Strength and Conditioning Practices That Are Over hyped
Updated: Aug 21, 2021
Every year, we see old bad ideas repackaged as new ideas, and new ideas that just are not true. Strength and conditioning is a big market for education, and many promote borderline ideas (with good intensions) that just don’t pass the test of time. A number of good ideas look great on paper because they are linked to science, but they are not backed by science. Several ideas and concepts in sports training are worth pursuing, but putting too much effort into the minor details is beyond foolish—it’s just not productive.
In this article, I cover few concepts that are good to know, but not worth your time to worry about. Training principles are about steady rules that help athletes develop, not ways to glamorize training sessions to the point that they’re more hype than substance. Again, I believe that all the methods below have value and I use them in DRS training, but if we are making 1-3% improvements a year, what can be said for the value from minor components of those training elements?
How I Chose the List of Hyped Theories
These topics are not areas that I don’t like; in fact, I address each training theory and believe that these areas have important value. My main problem is that the topics have reached rock star status in training without really delivering much more than a secondary benefit. A fear of mine is that you will see this as a list of myths, rather than a list of very small variables that have an overinflated importance in performance training or rehabilitation.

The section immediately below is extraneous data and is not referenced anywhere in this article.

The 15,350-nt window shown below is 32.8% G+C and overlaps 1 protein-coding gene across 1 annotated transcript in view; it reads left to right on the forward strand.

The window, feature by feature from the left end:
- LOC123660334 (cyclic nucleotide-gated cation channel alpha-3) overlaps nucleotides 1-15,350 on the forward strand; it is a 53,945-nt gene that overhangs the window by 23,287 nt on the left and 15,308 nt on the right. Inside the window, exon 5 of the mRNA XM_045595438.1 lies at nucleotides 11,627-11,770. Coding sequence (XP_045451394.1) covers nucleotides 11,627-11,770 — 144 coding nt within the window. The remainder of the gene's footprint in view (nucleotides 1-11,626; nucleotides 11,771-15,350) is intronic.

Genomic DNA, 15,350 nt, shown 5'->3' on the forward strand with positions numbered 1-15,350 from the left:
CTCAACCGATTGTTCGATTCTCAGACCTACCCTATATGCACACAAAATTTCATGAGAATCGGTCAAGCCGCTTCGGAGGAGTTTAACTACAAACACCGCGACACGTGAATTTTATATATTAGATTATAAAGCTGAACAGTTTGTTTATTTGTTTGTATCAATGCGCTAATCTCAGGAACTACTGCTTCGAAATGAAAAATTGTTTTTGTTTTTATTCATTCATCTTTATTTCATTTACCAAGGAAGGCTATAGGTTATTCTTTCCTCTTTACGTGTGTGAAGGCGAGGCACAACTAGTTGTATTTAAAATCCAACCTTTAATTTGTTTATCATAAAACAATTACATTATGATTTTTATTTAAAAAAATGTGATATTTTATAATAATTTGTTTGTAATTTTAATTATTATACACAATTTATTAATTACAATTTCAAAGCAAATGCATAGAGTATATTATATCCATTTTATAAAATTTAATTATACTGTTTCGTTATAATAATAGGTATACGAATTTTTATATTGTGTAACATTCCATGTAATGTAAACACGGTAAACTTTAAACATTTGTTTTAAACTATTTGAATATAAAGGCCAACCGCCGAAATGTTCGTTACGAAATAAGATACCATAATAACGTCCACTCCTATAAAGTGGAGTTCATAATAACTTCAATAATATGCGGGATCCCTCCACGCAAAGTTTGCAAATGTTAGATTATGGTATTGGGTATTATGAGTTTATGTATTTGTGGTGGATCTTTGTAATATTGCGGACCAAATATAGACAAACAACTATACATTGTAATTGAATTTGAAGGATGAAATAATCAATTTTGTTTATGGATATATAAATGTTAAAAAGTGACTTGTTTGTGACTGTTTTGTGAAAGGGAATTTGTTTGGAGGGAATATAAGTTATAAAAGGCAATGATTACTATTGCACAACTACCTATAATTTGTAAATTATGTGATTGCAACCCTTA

This is not a Top 10 list either—it’s just a group of ideas that seem to linger too long in social media debates and get way too much attention in coaching education. All of the topics are important to read more about and actually use in training and rehabilitation, but not get too crazy or excited about. Again, I believe in the details and value of the concepts below; I just don’t want the expectations to be so high that when they fail to be magic, coaches no longer value the methodologies.
My suggestion is to read my take on the topics and be honest with yourself: Do you like the theories because they fit your own biases or agendas, or do they deliver a massive advantage or result? Other ideas and concepts could be on this list—like suspension training, animal flow routines, and whatever the flavor of the month is with stretching—but here are my few concepts for now.
I am amazed at the number of coaches who poke fun at corrective exercises but still do them, just with different naming conventions, and who have spent years promoting them as part of their screening solutions. Exercises or training programs are the points of connection for change. What we saw more than a decade ago was regurgitating physical therapy exercises from rehabilitation into a prevention option or a “fix” for problems that may not have existed in the first place.
Most of the corrections consisted of getting a muscle to work better, teaching a motion that was a “movement impairment,” or acting in a way to restore posture. So far, most of the exercises simply wasted time and turned rugged athletes that were fine into mentally frail patients. Now the new normal is to use conventional training in a clever way so it’s a corrective process.
The primary issues with corrective exercises is that they are low in load, low in usefulness, and based on a faulty interpretation of the evaluation of athlete movement. Dysfunctional patterns are easy to find if they are new movements to an